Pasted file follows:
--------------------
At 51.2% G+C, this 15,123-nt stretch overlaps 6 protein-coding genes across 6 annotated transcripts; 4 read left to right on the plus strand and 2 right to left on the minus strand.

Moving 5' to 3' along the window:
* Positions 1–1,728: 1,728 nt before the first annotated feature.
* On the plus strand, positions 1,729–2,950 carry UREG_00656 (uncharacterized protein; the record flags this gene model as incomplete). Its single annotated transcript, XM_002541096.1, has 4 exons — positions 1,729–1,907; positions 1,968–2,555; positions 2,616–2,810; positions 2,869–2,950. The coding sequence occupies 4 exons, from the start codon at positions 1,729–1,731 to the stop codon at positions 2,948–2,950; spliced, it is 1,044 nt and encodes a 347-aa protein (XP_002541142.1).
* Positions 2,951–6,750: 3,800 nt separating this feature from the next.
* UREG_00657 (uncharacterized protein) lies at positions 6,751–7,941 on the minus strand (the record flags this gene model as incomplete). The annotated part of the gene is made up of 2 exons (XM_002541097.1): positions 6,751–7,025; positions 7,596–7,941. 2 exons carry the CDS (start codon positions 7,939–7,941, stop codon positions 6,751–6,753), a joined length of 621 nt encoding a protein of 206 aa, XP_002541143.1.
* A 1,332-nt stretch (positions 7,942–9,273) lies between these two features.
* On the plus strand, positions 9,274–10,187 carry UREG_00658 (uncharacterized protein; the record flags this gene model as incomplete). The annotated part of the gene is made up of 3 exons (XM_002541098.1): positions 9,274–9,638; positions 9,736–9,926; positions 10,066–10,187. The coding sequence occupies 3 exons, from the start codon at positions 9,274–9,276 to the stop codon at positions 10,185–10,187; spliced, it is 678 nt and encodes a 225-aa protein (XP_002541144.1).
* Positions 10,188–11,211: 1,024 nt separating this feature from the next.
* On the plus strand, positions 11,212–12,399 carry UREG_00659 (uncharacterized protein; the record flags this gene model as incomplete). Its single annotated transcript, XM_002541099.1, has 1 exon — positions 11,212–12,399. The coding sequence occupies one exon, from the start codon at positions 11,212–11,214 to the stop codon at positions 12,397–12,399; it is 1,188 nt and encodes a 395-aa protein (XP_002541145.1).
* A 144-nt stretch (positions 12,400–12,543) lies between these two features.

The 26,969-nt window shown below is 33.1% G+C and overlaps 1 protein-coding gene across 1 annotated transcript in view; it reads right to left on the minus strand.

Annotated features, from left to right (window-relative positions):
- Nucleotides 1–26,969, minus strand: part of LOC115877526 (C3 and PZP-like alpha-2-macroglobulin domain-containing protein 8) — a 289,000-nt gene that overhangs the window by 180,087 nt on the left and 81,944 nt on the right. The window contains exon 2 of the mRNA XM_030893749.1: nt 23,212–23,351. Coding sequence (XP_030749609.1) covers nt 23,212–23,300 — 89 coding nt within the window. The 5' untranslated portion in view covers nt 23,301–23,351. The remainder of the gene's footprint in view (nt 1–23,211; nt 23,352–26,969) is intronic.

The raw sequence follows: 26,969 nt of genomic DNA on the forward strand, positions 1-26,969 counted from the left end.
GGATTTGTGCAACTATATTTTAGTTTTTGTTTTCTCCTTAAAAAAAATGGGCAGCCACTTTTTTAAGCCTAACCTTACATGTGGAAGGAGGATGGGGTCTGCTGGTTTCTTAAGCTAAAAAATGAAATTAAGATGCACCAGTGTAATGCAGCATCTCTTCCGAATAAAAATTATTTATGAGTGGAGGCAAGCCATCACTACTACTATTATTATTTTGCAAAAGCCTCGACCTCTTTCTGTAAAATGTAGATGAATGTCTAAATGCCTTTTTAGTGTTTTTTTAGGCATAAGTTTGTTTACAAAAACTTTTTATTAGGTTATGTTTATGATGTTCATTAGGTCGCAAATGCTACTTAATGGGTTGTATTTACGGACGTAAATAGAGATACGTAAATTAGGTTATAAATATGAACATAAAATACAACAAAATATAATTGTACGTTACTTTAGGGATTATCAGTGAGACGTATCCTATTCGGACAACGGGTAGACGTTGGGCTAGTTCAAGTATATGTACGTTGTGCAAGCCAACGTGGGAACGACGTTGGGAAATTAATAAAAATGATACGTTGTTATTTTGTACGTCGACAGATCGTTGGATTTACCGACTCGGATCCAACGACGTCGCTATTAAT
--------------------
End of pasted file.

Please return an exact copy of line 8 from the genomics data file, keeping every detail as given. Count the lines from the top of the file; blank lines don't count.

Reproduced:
* On the plus strand, positions 9,274–10,187 carry UREG_00658 (uncharacterized protein; the record flags this gene model as incomplete). The annotated part of the gene is made up of 3 exons (XM_002541098.1): positions 9,274–9,638; positions 9,736–9,926; positions 10,066–10,187. The coding sequence occupies 3 exons, from the start codon at positions 9,274–9,276 to the stop codon at positions 10,185–10,187; spliced, it is 678 nt and encodes a 225-aa protein (XP_002541144.1).